Explanations of vote on drafts acted on today in Cluster 1 were made by the representatives of Pakistan, India, Israel and France (on behalf of United Kingdom and United States).

General statements on Cluster 2 (Other weapons of mass destruction) or introductions of draft texts were made by the representatives of Indonesia (on behalf of the Non-Aligned Movement), United Republic of Tanzania and Iran.

Explanations of vote were made by the representatives of India, Pakistan and Iran.

A general statement on Cluster 3, (Outer space, disarmament aspects of) was made by the representative of Cuba.

A general statement on Cluster 4 (Conventional weapons) was made by the representative of Norway.

Explanations of votes were made by the representatives of Cuba, Republic of Korea, Libya, Democratic Republic of the Congo and the United Republic of Tanzania.

The representatives of Malta, Germany, Norway, Greece, Montenegro, Italy, France, Serbia, San Marino, Andorra, Liechtenstein, Luxembourg, Lithuania, Monaco, Albania, Bosnia and Herzegovina, Iceland, Latvia, Slovenia, Nigeria, United Kingdom and Uzbekistan spoke on procedural matters.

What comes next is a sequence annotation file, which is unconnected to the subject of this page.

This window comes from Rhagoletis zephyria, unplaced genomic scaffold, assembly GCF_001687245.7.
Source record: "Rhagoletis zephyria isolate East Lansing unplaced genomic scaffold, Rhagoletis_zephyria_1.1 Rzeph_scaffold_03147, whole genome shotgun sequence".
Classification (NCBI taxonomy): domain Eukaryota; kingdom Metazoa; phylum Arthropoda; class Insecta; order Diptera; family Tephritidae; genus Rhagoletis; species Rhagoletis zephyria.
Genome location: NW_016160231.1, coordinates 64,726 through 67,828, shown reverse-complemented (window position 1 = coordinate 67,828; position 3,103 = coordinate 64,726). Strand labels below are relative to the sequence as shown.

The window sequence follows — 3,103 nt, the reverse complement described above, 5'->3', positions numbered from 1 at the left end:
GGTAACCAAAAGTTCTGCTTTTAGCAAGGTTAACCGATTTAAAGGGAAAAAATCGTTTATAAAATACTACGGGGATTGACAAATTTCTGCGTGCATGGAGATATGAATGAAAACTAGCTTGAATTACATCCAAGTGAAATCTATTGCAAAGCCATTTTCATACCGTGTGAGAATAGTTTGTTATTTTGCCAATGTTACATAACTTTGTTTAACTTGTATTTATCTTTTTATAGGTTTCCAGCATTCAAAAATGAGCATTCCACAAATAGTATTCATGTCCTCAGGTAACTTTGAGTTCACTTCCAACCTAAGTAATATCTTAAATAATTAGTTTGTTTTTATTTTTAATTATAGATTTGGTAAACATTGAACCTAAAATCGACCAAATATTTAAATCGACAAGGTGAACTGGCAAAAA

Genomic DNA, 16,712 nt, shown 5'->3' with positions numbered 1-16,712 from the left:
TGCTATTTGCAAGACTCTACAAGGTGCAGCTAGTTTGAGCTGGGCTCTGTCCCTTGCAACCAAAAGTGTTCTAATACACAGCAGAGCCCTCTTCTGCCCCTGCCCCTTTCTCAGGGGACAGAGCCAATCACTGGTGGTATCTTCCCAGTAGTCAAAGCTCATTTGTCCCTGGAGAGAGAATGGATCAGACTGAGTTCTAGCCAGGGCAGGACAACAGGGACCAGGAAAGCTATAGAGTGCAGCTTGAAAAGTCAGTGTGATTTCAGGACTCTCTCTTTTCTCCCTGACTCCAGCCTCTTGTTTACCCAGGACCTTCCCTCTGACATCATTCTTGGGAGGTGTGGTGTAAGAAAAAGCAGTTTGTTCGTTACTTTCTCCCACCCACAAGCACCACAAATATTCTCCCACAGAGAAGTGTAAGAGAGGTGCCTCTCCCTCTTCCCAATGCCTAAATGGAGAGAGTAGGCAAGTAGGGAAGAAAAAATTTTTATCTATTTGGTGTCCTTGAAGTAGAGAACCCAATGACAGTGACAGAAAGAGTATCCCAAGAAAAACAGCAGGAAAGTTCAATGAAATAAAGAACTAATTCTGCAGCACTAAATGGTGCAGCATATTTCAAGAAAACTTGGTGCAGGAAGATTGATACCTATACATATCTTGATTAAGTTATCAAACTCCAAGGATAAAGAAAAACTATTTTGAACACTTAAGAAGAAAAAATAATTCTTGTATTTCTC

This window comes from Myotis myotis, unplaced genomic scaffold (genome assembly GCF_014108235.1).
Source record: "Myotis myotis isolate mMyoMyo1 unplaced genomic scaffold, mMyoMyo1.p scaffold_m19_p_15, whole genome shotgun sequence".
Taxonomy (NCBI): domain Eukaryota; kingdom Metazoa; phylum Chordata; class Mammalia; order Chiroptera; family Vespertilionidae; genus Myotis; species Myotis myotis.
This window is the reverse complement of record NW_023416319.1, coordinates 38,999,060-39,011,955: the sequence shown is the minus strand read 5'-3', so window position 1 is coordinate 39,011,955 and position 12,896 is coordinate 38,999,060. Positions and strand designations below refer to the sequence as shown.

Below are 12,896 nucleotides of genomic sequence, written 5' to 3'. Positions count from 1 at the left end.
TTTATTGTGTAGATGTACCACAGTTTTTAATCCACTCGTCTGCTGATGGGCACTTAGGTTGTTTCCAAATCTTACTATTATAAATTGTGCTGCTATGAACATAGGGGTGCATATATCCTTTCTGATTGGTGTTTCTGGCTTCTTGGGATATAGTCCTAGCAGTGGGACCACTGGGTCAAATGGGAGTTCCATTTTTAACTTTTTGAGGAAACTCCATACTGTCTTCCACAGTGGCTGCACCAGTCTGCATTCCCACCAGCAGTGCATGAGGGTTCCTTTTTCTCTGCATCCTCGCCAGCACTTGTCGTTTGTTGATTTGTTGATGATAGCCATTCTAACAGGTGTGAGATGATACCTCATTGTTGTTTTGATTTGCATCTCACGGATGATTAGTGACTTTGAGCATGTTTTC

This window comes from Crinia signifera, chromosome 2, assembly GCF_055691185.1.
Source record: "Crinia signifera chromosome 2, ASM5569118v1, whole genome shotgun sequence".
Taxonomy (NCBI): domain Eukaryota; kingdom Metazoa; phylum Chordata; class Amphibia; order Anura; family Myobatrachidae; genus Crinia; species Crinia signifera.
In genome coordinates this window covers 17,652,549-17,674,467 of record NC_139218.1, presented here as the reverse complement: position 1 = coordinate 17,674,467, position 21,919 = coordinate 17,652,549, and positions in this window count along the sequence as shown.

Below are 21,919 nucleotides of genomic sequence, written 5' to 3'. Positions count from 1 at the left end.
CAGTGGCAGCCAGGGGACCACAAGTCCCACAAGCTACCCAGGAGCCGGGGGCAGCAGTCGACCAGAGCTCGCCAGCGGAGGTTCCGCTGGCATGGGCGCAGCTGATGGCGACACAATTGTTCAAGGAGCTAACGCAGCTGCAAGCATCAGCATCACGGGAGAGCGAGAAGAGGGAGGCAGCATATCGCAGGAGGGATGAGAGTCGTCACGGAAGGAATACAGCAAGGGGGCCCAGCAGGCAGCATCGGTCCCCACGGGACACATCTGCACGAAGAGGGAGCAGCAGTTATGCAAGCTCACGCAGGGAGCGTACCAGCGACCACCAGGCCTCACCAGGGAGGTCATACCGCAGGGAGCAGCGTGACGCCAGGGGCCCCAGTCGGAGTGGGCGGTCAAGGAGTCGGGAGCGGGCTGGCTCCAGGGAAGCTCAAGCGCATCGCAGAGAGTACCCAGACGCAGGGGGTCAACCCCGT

The representatives of Syria and Egypt exercised rights of reply.

The Committee will meet again at 3 p.m. on Thursday, 28 October, to continue taking action on all disarmament and security-related draft resolutions.

Background

The First Committee (Disarmament and International Security) met today to continue taking action on draft resolutions and decisions before it.

Explanations of Vote on Cluster 1:  Nuclear Weapons

The representative of Germany, speaking on draft resolution L.10, on the establishment of a nuclear-weapon-free zone in Central Asia, said his country supported the creation of nuclear-weapon-free zones as a contribution to the global non-proliferation regime.  It, therefore, welcomed the establishment of such a zone in Central Asia, but decided to abstain from the vote to show its disappointment over the outstanding issues regarding that Treaty.   Germany called upon all the concerned countries to consult and to resolve those outstanding questions.  It welcomed the recent declarations in that regard and hoped to see progress in the future that would allow it to support the resolution.